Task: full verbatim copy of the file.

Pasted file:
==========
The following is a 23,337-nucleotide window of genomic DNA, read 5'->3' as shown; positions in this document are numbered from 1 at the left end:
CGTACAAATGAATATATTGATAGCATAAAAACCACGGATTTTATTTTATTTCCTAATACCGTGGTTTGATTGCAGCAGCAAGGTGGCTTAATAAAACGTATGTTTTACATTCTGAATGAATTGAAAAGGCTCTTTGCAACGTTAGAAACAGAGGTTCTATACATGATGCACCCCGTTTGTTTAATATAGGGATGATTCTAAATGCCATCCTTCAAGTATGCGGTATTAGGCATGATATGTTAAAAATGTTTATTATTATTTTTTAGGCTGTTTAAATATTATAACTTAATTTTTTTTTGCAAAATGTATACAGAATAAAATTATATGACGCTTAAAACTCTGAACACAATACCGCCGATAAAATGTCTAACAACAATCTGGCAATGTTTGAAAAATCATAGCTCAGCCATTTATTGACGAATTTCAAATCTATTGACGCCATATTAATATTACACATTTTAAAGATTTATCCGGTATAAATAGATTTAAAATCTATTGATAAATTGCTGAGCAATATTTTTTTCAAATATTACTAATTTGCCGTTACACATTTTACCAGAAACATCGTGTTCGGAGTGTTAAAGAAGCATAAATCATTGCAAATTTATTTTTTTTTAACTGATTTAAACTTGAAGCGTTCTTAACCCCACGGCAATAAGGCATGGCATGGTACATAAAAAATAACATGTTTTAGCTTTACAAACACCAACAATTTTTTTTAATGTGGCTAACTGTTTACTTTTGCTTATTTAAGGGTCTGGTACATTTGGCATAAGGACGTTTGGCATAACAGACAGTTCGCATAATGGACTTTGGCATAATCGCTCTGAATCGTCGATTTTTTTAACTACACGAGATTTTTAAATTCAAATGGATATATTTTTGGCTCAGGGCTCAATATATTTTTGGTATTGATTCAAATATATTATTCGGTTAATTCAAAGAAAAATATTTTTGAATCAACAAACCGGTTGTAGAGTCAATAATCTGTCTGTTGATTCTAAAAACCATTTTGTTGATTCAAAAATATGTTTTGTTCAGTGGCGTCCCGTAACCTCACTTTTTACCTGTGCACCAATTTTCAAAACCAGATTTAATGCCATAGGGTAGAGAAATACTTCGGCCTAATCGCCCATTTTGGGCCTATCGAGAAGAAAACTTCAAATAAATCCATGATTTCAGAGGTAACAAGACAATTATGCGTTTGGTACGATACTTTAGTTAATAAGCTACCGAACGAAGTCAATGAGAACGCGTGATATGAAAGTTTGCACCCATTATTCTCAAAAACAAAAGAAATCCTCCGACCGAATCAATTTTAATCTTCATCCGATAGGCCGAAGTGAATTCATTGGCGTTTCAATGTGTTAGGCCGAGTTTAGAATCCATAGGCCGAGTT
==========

The following is a 23,337-nucleotide window of genomic DNA, read 5'->3' as shown; positions in this document are numbered from 1 at the left end:
CGTACAAATGAATATATTGATAGCATAAAAACCACGGATTTTATTTTATTTCCTAATACCGTGGTTTGATTGCAGCAGCAAGGTGGCTTAATAAAACGTATGTTTTACATTCTGAATGAATTGAAAAGGCTCTTTGCAACGTTAGAAACAGAGGTTCTATACATGATGCACCCCGTTTGTTTAATATAGGGATGATTCTAAATGCCATCCTTCAAGTATGCGGTATTAGGCATGATATGTTAAAAATGTTTATTATTATTTTTTAGGCTGTTTAAATATTATAACTTAATTTTTTTTTGCAAAATGTATACAGAATAAAATTATATGACGCTTAAAACTCTGAACACAATACCGCCGATAAAATGTCTAACAACAATCTGGCAATGTTTGAAAAATCATAGCTCAGCCATTTATTGACGAATTTCAAATCTATTGACGCCATATTAATATTACACATTTTAAAGATTTATCCGGTATAAATAGATTTAAAATCTATTGATAAATTGCTGAGCAATATTTTTTTCAAATATTACTAATTTGCCGTTACACATTTTACCAGAAACATCGTGTTCGGAGTGTTAAAGAAGCATAAATCATTGCAAATTTATTTTTTTTTAACTGATTTAAACTTGAAGCGTTCTTAACCCCACGGCAATAAGGCATGGCATGGTACATAAAAAATAACATGTTTTAGCTTTACAAACACCAACAATTTTTTTTAATGTGGCTAACTGTTTACTTTTGCTTATTTAAGGGTCTGGTACATTTGGCATAAGGACGTTTGGCATAACAGACAGTTCGCATAATGGACTTTGGCATAATCGCTCTGAATCGTCGATTTTTTTAACTACACGAGATTTTTAAATTCAAATGGATATATTTTTGGCTCAGGGCTCAATATATTTTTGGTATTGATTCAAATATATTATTCGGTTAATTCAAAGAAAAATATTTTTGAATCAACAAACCGGTTGTAGAGTCAATAATCTGTCTGTTGATTCTAAAAACCATTTTGTTGATTCAAAAATATGTTTTGTTCAGTGGCGTCCCGTAACCTCACTTTTTACCTGTGCACCAATTTTCAAAACCAGATTTAATGCCATAGGGTAGAGAAATACTTCGGCCTAATCGCCCATTTTGGGCCTATCGAGAAGAAAACTTCAAATAAATCCATGATTTCAGAGGTAACAAGACAATTATGCGTTTGGTACGATACTTTAGTTAATAAGCTACCGAACGAAGTCAATGAGAACGCGTGATATGAAAGTTTGCACCCATTATTCTCAAAAACAAAAGAAATCCTCCGACCGAATCAATTTTAATCTTCATCCGATAGGCCGAAGTGAATTCATTGGCGTTTCAATGTGTTAGGCCGAGTTTAGAATCCATAGGCCGAGTT